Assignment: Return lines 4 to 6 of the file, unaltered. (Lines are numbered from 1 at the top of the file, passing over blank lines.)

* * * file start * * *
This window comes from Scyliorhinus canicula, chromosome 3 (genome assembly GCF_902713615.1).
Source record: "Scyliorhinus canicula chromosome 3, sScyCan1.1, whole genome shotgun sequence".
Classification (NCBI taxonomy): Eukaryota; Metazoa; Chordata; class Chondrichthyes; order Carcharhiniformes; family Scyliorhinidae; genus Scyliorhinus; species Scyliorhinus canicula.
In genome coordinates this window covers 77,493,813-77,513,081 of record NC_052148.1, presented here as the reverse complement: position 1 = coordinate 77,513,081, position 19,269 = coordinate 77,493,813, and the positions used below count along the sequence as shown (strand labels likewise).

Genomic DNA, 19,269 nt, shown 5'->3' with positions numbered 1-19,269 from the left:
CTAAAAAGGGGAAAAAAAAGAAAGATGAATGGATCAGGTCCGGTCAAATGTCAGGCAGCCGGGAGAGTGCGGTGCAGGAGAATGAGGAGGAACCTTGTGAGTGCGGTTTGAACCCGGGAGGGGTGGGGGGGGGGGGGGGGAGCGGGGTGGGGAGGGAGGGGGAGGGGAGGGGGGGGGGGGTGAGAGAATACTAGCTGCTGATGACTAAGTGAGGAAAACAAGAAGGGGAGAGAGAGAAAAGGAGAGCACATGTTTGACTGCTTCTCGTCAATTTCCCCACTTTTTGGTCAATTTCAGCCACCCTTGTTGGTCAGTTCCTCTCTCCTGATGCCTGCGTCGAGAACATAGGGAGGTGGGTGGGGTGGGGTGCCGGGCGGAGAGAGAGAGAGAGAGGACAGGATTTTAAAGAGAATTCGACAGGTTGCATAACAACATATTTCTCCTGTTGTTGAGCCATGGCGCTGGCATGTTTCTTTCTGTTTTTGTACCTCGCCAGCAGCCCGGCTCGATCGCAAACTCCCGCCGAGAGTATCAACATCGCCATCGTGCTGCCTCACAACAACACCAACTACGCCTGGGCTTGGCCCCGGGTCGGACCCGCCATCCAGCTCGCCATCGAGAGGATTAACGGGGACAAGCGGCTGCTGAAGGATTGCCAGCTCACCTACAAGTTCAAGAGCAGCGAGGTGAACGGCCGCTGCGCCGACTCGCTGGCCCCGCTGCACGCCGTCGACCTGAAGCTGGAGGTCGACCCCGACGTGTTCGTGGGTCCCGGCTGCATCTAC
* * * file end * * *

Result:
In genome coordinates this window covers 77,493,813-77,513,081 of record NC_052148.1, presented here as the reverse complement: position 1 = coordinate 77,513,081, position 19,269 = coordinate 77,493,813, and the positions used below count along the sequence as shown (strand labels likewise).

Genomic DNA, 19,269 nt, shown 5'->3' with positions numbered 1-19,269 from the left:
CTAAAAAGGGGAAAAAAAAGAAAGATGAATGGATCAGGTCCGGTCAAATGTCAGGCAGCCGGGAGAGTGCGGTGCAGGAGAATGAGGAGGAACCTTGTGAGTGCGGTTTGAACCCGGGAGGGGTGGGGGGGGGGGGGGGGAGCGGGGTGGGGAGGGAGGGGGAGGGGAGGGGGGGGGGGGTGAGAGAATACTAGCTGCTGATGACTAAGTGAGGAAAACAAGAAGGGGAGAGAGAGAAAAGGAGAGCACATGTTTGACTGCTTCTCGTCAATTTCCCCACTTTTTGGTCAATTTCAGCCACCCTTGTTGGTCAGTTCCTCTCTCCTGATGCCTGCGTCGAGAACATAGGGAGGTGGGTGGGGTGGGGTGCCGGGCGGAGAGAGAGAGAGAGAGGACAGGATTTTAAAGAGAATTCGACAGGTTGCATAACAACATATTTCTCCTGTTGTTGAGCCATGGCGCTGGCATGTTTCTTTCTGTTTTTGTACCTCGCCAGCAGCCCGGCTCGATCGCAAACTCCCGCCGAGAGTATCAACATCGCCATCGTGCTGCCTCACAACAACACCAACTACGCCTGGGCTTGGCCCCGGGTCGGACCCGCCATCCAGCTCGCCATCGAGAGGATTAACGGGGACAAGCGGCTGCTGAAGGATTGCCAGCTCACCTACAAGTTCAAGAGCAGCGAGGTGAACGGCCGCTGCGCCGACTCGCTGGCCCCGCTGCACGCCGTCGACCTGAAGCTGGAGGTCGACCCCGACGTGTTCGTGGGTCCCGGCTGCATCTAC